why does asparagus make your p smell
Our food scientist Jared Levan has solved the mysteries of, the
and. Today he takes on the joys of making water after a feast of asparagus. What is the condition known as asparagus pee? Just before the onset of the summer, produce heads can be found scouring their local farm stands for the young, delicate stalks of the asparagus plant. Unfortunately, for some, the joys of eating asparagus tend to continue long after the last bite. For many, the flavor may have left the mouth, but the smell is far from out of sight. Many of you refer to what Iвm talking about as asparagus pee в the sometimes overpowering olfactory assault that comes in the footsteps of asparagus consumption. Why does asparagus pee happen? Blame it on the methyl mercaptan, also known as methanethiol. This foul-smelling, colorless gas is thought to be the cause of the problem, but not in the manner you may think. It was once believed that the methanethiol in asparagus caused the uniquely-scented excretions only in individuals who possessed an enzyme able to digest it. If you had the enzyme allowing you to digest the sulfur compounds contained in asparagus (of which, one is methanethiol), youвd experience the distinct odor upon urination.
New research, however, now suggests that all humans may be capable of digesting and breaking down methanethiol в the difference being that only some of us can actually smell it. How can you prevent asparagus pee? In the case of either theory, unfortunately, some of you will always be plagued with the strong smell of sulfur whenever you treat yourselves to a couple of. That being said, there truly is no way of preventing the smell, except maybe a nose-plug or a well-ventilated restroom. Sorry folks. More from the Food Scientist on Food Republic. Humans have known for a long time that asparagus makes our pee smell. While, the first to record the vegetable's tendency to add a stench to urine was an. After running several experiments, he came to the conclusion that asparagus, БEaten to Excess Бcauses filthy and disagreeable smell in the urine. Б In 1731,б the physician to Queen Anne of England (also ) John Arbuthnot also noted a similar phenomenon, writing that asparagus Бaffects the urine with a [fetid] smell. and therefore have been suspected by some physicians as not friendly to the kidneys. " Founding Father Ben Franklin drafted a 1781 letter to the Royal Academy of Brussels in which he stated that (the letterБs real purpose that would Бrender the natural discharges of wind from our bodies. as agreeable as perfumesБ).
Then, there was the French novelist Marcel Proust who, perhaps sarcastically, claimed to like the smell of his asparagus-tinged urine by proclaiming in SwannБs Way that it transformed All of this is to say, the after effects of asparagus have been a well-documented phenomenon through history. But why exactly does asparagus make your pee smell? Scientists in general agree that the odor likely comes from, a compound thatБs only found in asparagus (as the name implies). When the acid goes through our bodiesБ digestive tracts, it gets broken down in several sulfur-based compounds. The volatile nature of these compounds means that they evaporate and turn into gas at room temperature. This can happen very quickly, perhaps only 15 to 30 minutes after one has eaten the vegetable. While sulfur gas tends to smell like rotten eggs, the sulfuric compounds found in asparagusic acid have been described as more. But what makes this asparagus-smelly urine discussion fascinating is that thereБs evidence that not everyone may have a nose for the smell.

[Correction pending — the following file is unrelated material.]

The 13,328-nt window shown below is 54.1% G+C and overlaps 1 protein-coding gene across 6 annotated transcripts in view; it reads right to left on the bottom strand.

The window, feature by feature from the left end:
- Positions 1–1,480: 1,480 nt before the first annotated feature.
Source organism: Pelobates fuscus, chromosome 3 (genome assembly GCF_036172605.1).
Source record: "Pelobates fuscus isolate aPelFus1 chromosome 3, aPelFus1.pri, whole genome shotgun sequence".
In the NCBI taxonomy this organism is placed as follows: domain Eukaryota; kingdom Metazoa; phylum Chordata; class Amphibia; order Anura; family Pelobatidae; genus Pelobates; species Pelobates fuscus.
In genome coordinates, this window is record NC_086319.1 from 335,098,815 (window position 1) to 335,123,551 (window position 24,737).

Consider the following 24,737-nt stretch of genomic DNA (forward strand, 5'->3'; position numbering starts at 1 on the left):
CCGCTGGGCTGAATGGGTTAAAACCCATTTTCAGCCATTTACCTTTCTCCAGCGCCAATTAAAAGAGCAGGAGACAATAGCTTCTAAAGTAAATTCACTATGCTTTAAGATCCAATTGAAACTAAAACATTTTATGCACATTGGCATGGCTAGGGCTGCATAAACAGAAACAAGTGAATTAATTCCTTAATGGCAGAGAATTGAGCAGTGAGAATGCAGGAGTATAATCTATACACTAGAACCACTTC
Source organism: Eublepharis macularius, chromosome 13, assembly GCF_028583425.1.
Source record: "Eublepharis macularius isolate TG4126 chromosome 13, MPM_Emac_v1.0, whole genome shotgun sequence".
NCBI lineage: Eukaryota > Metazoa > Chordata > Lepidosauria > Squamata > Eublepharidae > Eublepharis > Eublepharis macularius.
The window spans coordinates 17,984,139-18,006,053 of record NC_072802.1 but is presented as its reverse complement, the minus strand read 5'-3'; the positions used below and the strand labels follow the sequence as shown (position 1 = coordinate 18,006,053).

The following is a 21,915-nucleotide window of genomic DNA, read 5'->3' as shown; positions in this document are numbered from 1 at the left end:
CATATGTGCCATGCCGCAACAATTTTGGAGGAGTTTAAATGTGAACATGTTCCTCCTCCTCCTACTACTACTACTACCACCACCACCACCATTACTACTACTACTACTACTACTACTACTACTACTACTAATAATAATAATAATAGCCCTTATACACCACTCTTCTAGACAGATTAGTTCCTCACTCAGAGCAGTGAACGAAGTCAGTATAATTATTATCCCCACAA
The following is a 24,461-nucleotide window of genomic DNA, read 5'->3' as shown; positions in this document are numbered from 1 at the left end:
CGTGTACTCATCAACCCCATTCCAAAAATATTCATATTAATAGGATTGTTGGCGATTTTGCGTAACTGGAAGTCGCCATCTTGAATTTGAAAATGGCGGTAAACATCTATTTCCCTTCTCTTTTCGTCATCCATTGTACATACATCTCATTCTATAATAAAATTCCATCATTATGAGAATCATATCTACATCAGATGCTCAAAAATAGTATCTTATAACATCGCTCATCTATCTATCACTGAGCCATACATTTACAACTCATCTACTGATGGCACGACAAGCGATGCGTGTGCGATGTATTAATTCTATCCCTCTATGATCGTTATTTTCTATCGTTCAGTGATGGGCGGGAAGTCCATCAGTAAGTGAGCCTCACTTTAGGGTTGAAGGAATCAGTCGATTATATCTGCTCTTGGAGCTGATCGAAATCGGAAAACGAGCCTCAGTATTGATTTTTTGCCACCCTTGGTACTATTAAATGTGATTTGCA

Two studies were done in the 1980s, that determined a percentage of the population could not detect the odors. This lead some to believe i, found in some ethnicities but not others. A more recent study concluded that it possibly stems from a, but it probably isn't tied to one particular ethnicity. As Boston University biology professor, it all may simply be arbitrary and "an odd quirk of human evolution. Б To add to the mystery, a 2010 study found that a small percentage of peopleБs bodies may breakdown asparagusic acid differently than the rest of us,. It is conceivable that, in these people, the concentrations are so small that they would be undetectable to the human nose, even if the person possessed the genetic mutation to detect the smell. In short, everyone is pretty sure why asparagus makes your pee smell. On the other hand, no one is totally positive about who can smell it and why. In a world where weБve, scientists still havenБt figured out why you can smell your stinky asparagus pee and the guy in the next urinal canБt. Related:б
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